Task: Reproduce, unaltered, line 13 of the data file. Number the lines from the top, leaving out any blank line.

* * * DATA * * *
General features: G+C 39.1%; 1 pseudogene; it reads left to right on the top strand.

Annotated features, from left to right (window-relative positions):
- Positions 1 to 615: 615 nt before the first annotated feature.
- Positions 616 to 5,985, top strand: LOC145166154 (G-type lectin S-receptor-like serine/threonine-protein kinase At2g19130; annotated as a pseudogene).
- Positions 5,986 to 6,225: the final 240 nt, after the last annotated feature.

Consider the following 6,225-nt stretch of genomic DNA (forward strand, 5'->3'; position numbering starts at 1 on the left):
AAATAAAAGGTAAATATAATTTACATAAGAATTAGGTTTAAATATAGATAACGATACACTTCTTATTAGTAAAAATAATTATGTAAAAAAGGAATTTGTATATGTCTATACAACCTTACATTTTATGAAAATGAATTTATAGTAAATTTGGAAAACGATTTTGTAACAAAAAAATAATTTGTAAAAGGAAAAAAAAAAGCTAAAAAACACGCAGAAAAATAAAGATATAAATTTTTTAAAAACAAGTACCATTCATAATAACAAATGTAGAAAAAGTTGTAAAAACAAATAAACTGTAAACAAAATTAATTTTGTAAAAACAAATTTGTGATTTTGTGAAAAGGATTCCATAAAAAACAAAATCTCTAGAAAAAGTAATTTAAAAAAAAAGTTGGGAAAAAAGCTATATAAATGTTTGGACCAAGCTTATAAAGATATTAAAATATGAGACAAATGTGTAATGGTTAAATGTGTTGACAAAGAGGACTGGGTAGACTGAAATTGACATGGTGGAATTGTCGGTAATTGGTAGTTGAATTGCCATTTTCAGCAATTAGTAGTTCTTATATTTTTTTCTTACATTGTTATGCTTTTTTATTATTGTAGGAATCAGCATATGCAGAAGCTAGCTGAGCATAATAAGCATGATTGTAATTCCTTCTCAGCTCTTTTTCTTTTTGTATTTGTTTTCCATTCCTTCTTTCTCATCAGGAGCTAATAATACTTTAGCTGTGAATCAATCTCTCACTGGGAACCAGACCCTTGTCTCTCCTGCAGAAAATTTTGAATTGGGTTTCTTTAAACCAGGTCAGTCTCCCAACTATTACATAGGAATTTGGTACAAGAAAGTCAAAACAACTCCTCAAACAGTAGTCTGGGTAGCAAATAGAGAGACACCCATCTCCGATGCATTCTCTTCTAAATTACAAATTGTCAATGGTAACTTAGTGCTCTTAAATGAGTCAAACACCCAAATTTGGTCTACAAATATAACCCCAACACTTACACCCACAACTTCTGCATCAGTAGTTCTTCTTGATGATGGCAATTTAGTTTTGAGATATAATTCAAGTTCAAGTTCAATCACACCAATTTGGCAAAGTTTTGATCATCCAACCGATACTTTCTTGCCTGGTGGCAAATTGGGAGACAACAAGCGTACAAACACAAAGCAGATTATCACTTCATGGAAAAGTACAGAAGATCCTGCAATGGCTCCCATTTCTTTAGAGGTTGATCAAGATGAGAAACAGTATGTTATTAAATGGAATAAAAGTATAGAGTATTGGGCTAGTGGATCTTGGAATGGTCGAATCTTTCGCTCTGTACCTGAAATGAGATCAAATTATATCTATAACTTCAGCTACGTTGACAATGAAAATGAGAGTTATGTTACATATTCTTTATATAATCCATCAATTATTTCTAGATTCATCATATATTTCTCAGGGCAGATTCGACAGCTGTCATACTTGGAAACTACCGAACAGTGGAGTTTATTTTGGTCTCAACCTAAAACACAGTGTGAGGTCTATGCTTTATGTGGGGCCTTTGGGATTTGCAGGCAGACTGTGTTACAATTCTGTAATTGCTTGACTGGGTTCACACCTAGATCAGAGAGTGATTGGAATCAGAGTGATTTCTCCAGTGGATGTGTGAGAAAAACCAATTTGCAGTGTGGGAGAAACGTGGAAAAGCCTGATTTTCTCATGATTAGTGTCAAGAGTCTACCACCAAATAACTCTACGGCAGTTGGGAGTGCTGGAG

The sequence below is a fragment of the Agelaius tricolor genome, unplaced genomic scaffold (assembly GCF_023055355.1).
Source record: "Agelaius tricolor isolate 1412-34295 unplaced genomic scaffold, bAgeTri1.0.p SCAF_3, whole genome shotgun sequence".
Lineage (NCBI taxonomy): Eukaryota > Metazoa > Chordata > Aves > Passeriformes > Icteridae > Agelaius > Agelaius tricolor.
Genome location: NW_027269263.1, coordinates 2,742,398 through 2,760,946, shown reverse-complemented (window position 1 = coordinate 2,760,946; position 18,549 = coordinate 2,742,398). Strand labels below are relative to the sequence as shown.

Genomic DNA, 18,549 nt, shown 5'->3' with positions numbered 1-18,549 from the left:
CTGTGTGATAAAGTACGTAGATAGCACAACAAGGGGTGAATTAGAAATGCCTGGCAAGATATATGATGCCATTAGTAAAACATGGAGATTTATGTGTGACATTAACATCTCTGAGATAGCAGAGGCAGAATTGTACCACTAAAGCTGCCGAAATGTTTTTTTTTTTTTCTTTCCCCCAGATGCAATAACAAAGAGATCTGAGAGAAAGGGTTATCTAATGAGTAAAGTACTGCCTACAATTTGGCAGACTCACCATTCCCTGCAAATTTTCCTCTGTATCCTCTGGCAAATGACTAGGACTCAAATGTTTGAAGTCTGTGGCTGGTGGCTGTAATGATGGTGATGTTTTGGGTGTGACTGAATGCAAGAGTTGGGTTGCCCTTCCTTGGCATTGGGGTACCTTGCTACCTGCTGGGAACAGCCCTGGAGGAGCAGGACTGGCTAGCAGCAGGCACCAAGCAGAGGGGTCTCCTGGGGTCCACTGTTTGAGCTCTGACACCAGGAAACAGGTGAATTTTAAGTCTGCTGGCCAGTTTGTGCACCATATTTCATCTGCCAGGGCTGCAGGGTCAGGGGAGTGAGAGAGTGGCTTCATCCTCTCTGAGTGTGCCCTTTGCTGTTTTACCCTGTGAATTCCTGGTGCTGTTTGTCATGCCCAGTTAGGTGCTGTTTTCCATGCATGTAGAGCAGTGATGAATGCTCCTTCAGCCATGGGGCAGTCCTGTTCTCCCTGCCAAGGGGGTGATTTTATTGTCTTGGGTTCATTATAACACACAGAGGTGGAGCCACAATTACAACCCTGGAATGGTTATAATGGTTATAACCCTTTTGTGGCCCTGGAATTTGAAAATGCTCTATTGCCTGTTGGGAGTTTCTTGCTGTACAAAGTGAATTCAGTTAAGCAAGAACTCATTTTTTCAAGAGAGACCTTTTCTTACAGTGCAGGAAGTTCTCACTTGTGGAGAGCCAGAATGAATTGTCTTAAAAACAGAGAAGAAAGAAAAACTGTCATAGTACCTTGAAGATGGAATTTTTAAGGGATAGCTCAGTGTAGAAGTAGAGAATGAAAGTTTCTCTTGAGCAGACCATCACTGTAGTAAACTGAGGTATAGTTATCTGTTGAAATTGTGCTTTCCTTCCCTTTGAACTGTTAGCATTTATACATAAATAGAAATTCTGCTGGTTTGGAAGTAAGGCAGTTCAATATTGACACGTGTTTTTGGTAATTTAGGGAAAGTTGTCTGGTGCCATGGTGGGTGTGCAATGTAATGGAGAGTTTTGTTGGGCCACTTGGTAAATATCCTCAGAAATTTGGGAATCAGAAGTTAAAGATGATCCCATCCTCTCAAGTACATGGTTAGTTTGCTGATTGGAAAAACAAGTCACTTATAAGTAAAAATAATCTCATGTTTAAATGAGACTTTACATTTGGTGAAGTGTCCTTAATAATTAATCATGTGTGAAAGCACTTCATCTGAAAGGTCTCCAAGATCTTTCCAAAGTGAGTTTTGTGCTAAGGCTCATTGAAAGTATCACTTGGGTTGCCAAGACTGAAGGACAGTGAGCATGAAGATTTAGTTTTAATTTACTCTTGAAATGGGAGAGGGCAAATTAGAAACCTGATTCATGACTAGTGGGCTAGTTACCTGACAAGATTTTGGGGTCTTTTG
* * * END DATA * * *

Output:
CTGTGTGATAAAGTACGTAGATAGCACAACAAGGGGTGAATTAGAAATGCCTGGCAAGATATATGATGCCATTAGTAAAACATGGAGATTTATGTGTGACATTAACATCTCTGAGATAGCAGAGGCAGAATTGTACCACTAAAGCTGCCGAAATGTTTTTTTTTTTTTCTTTCCCCCAGATGCAATAACAAAGAGATCTGAGAGAAAGGGTTATCTAATGAGTAAAGTACTGCCTACAATTTGGCAGACTCACCATTCCCTGCAAATTTTCCTCTGTATCCTCTGGCAAATGACTAGGACTCAAATGTTTGAAGTCTGTGGCTGGTGGCTGTAATGATGGTGATGTTTTGGGTGTGACTGAATGCAAGAGTTGGGTTGCCCTTCCTTGGCATTGGGGTACCTTGCTACCTGCTGGGAACAGCCCTGGAGGAGCAGGACTGGCTAGCAGCAGGCACCAAGCAGAGGGGTCTCCTGGGGTCCACTGTTTGAGCTCTGACACCAGGAAACAGGTGAATTTTAAGTCTGCTGGCCAGTTTGTGCACCATATTTCATCTGCCAGGGCTGCAGGGTCAGGGGAGTGAGAGAGTGGCTTCATCCTCTCTGAGTGTGCCCTTTGCTGTTTTACCCTGTGAATTCCTGGTGCTGTTTGTCATGCCCAGTTAGGTGCTGTTTTCCATGCATGTAGAGCAGTGATGAATGCTCCTTCAGCCATGGGGCAGTCCTGTTCTCCCTGCCAAGGGGGTGATTTTATTGTCTTGGGTTCATTATAACACACAGAGGTGGAGCCACAATTACAACCCTGGAATGGTTATAATGGTTATAACCCTTTTGTGGCCCTGGAATTTGAAAATGCTCTATTGCCTGTTGGGAGTTTCTTGCTGTACAAAGTGAATTCAGTTAAGCAAGAACTCATTTTTTCAAGAGAGACCTTTTCTTACAGTGCAGGAAGTTCTCACTTGTGGAGAGCCAGAATGAATTGTCTTAAAAACAGAGAAGAAAGAAAAACTGTCATAGTACCTTGAAGATGGAATTTTTAAGGGATAGCTCAGTGTAGAAGTAGAGAATGAAAGTTTCTCTTGAGCAGACCATCACTGTAGTAAACTGAGGTATAGTTATCTGTTGAAATTGTGCTTTCCTTCCCTTTGAACTGTTAGCATTTATACATAAATAGAAATTCTGCTGGTTTGGAAGTAAGGCAGTTCAATATTGACACGTGTTTTTGGTAATTTAGGGAAAGTTGTCTGGTGCCATGGTGGGTGTGCAATGTAATGGAGAGTTTTGTTGGGCCACTTGGTAAATATCCTCAGAAATTTGGGAATCAGAAGTTAAAGATGATCCCATCCTCTCAAGTACATGGTTAGTTTGCTGATTGGAAAAACAAGTCACTTATAAGTAAAAATAATCTCATGTTTAAATGAGACTTTACATTTGGTGAAGTGTCCTTAATAATTAATCATGTGTGAAAGCACTTCATCTGAAAGGTCTCCAAGATCTTTCCAAAGTGAGTTTTGTGCTAAGGCTCATTGAAAGTATCACTTGGGTTGCCAAGACTGAAGGACAGTGAGCATGAAGATTTAGTTTTAATTTACTCTTGAAATGGGAGAGGGCAAATTAGAAACCTGATTCATGACTAGTGGGCTAGTTACCTGACAAGATTTTGGGGTCTTTTG